That’s STILL more than the Mariners are on pace to score.

And if I didn’t realize it before, this is when I fully appreciated just how remarkable this Mariners team really is. In today’s era, with today’s technologies, with the home run ball still flying (though not as much as the last decade or so), the Seattle Mariners will probably score fewer runs than any time in almost 40 years. I think, depending on how far back your memory goes, this Mariners offense is the worst you have ever seen.

The last team to score fewer than them? WELL, As it turns out, it was several teams from 1972*. In 1972, California, Texas, Cleveland and Milwaukee from the AL and San Diego from the NL all scored fewer than 500 runs.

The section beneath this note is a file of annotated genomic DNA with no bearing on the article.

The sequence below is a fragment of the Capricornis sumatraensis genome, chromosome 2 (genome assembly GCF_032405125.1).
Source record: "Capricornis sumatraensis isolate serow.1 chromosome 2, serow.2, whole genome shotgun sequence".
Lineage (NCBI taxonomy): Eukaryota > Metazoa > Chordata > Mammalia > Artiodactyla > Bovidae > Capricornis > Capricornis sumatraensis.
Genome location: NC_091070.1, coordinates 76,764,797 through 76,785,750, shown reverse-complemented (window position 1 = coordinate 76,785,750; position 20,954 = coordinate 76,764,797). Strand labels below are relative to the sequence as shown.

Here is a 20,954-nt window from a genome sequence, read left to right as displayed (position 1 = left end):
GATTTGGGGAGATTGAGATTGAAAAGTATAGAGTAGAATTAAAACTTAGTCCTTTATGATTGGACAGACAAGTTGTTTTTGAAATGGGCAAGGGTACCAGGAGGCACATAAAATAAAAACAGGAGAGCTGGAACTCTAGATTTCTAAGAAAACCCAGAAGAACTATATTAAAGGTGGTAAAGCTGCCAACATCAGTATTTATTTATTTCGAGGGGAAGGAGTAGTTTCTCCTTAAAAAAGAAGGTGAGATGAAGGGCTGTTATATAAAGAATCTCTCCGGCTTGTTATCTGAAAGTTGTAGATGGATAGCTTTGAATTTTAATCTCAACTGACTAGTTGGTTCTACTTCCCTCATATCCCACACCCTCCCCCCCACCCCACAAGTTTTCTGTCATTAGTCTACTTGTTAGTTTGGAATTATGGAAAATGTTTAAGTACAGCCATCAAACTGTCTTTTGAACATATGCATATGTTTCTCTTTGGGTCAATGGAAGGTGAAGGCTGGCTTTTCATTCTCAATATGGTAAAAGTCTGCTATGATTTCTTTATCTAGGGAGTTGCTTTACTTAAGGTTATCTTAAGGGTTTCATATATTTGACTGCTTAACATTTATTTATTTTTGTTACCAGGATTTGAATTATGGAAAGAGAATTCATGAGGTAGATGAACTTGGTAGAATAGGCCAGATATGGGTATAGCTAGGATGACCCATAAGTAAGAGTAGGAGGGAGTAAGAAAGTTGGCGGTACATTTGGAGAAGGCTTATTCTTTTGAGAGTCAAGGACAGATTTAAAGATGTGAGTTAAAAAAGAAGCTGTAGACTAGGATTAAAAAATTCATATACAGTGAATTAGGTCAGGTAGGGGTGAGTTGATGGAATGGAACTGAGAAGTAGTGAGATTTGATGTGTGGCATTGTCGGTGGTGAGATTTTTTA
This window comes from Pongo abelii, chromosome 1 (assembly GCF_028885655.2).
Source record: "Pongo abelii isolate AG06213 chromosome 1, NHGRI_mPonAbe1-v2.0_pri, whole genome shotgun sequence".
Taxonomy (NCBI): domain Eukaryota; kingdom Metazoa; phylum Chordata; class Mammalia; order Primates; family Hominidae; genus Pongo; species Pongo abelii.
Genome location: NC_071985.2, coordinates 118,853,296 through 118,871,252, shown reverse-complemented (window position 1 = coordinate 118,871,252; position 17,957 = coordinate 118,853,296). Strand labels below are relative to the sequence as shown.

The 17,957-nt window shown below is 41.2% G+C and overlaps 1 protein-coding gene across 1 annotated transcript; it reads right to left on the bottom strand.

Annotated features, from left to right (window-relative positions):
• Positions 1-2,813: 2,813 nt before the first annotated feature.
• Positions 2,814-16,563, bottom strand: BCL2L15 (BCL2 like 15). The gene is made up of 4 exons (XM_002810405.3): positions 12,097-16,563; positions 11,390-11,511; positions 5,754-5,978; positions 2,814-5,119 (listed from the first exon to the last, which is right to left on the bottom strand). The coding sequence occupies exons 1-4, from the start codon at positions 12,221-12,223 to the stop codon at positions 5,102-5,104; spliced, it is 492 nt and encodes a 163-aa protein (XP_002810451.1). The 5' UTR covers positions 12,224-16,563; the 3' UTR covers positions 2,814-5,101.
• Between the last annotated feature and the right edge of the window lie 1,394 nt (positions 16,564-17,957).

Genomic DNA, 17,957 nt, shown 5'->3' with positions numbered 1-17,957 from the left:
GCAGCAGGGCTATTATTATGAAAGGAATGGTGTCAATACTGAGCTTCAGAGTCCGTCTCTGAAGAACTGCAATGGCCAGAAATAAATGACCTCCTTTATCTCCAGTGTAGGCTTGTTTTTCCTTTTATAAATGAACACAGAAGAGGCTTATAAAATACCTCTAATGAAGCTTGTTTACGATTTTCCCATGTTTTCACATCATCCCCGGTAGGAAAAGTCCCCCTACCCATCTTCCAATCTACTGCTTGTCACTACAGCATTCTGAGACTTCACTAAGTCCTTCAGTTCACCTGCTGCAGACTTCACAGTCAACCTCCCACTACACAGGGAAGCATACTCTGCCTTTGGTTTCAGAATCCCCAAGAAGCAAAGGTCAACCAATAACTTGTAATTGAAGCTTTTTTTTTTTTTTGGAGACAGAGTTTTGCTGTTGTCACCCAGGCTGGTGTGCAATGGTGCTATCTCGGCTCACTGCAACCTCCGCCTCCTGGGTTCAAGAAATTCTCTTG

*Great point by Brilliant Reader Paco — 1972 was strike shortened so the teams played seven or eight fewer games that year. The last team to score fewer than the Mariners projection in a FULL season was the 1971 San Diego Padres who only scored 486 runs.

What makes 1972 so special? Well, you already know: It was the absurd lack of scoring in 1972 that finally propelled the American League to add the designated hitter.

Which leads to the question: Will the American League take away the DH from every team except Seattle? And will that even help considering Seattle DHs are hitting .190/.267/.348?

* * *

Maybe you know off the top of your head what team has the record for most strikeouts in a season. I did not know … it was the 2001 Milwaukee Brewers with 1,399. That team was something else. Their strikeouts mostly came from five men:

1. Jose Hernandez, 185

2. Richie Sexson, 178

3. Jeromy Burnitz, 150

4. Geoff Jenkins, 120

5. Devon White, 95

That makes up slightly more than half the team’s strikeouts and inspires the eternal question: What, Devon White was playing in 2001? I don’t remember that at all.